The Gulf country’s largest & most rock art site, is located on a desolate & windswept corner of Qatar’s northeastern coast.
A British team of archaeologists working with locals found the rock carvings at Al Jassasiya only fairly recently in 1950 .
The meaning of Al Jassasiya is “hill” or ‘the searchers’ in Arabic, likely used to observe ships, & the area is close to the abandoned town of Al Huwaila, a port that flourished between the 16 th & 18 th century. Perhaps the most important historic site in Qatar, the site has become a popular tourist destination.
A total of some 900 rock carvings have been found by archaeologists, or “ petroglyphs”, at Al Jassasiya, mostly enigmatic cup marks arranged in various patterns, including rows & rosettes, but also eye-catching representations of sailing ships, among other symbols & signs.
Historians have been helped by rock carvings to understand prehistoric people & mysterious cultures, & some of the most impressive rock carvings. In all of the Middle East are the Al Jassasiya rock carvings in Qatar.
Although the creators & the meaning of the Al Jassasiya remain a mystery, they represent a high degree of creativity & observation skills of the artists who made them.
Al Jassasiya ‘s history has little documentary evidence, & some have argued that the rock carvings were related to the pearl trade, while others believe that the age of the rock carvings is older by thousands of years.
There has been an evolution of theories to explain the patterns & holes carved into the soft limestone, with some suggesting that they were part of a board game, while others believe that the holes were used to store pearls, for divination or to compute the time & tides.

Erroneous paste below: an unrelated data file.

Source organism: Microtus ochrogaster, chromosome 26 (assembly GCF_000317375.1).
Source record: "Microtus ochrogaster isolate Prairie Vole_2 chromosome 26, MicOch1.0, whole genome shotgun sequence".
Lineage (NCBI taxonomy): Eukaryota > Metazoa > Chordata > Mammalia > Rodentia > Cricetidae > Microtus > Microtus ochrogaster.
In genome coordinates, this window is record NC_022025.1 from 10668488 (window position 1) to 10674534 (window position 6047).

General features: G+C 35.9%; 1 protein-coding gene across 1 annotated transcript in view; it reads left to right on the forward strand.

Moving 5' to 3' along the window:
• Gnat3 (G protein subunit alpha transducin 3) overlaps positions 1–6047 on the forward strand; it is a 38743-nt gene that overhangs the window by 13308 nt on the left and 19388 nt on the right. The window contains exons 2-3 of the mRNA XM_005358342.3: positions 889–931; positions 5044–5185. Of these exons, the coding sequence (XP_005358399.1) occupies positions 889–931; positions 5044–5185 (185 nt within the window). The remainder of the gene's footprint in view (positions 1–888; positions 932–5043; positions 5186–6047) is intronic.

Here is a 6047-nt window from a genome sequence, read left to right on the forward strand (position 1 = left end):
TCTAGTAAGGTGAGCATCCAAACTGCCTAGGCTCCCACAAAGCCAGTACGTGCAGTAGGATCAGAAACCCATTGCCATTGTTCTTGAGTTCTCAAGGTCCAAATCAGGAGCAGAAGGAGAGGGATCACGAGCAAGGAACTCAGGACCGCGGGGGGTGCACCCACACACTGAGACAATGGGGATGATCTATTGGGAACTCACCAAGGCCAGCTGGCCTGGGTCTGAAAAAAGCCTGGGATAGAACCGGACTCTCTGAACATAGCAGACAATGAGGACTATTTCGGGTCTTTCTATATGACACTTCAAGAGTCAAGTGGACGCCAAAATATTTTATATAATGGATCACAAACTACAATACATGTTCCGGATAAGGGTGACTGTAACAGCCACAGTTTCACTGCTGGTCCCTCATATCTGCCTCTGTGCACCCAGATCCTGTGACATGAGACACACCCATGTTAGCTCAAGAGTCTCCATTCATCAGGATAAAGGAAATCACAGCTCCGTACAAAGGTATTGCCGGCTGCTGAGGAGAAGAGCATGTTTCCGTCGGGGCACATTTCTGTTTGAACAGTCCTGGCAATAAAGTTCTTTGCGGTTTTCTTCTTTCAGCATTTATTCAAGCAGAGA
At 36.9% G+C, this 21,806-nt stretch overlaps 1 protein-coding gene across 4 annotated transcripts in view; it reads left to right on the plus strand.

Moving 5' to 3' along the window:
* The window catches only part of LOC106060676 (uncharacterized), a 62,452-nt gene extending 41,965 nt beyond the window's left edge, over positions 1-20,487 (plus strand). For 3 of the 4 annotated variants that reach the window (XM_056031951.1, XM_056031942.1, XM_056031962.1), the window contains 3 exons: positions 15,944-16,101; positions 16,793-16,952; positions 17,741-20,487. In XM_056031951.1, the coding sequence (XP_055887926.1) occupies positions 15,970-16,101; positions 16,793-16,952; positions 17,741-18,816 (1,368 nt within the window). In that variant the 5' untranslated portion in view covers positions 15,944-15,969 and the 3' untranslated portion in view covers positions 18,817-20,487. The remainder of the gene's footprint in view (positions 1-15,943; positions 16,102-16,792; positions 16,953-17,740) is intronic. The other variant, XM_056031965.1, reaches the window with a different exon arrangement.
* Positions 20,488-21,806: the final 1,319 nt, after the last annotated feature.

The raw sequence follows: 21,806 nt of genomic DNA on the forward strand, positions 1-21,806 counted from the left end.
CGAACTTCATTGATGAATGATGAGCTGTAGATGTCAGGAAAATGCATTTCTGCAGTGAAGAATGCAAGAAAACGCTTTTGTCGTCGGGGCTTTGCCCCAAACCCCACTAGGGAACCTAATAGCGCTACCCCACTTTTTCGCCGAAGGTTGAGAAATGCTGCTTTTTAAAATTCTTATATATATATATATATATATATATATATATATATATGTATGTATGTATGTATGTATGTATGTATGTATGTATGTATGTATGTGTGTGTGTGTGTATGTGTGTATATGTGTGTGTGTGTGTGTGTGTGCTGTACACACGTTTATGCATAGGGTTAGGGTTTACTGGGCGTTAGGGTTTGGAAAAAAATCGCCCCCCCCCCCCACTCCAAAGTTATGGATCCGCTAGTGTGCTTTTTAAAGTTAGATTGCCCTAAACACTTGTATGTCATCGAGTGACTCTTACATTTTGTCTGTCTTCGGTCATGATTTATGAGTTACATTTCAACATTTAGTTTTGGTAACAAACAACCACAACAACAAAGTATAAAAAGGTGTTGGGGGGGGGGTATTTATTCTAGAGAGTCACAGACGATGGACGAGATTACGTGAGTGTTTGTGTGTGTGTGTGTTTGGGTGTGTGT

There are 880 petroglyphs at the site, found on the Jabals (hills) on a limestone escarpment approximately 20 feet(7 meters), & others, stretching across an area of 700 meters (roughly half a mile) Wide. More than a third of all the documented single figures & compositions, consist of Cup marks in various configurations, shapes & sizes.
The pattern, most prominent, involves two parallel rows of seven holes , leading some to believe that these were used to play mancala, a board game popular in many parts of the world since antiquity.
This theory has been disputed by others, pointing to the fact that some of the holes at Al Jassasiya are too small to hold any of the stones, while others can be found on slopes-an impractical choice that would have resulted in the counters falling out.
An hour north of Qatar’s uber-modern capital, Al Jassasiya has become a popular tourist destination. The rock carvings of Al Jassasiya, still an enigma decades after they were first studied, represent an intriguing glimpse into the mysteries of prehistoric Qatar.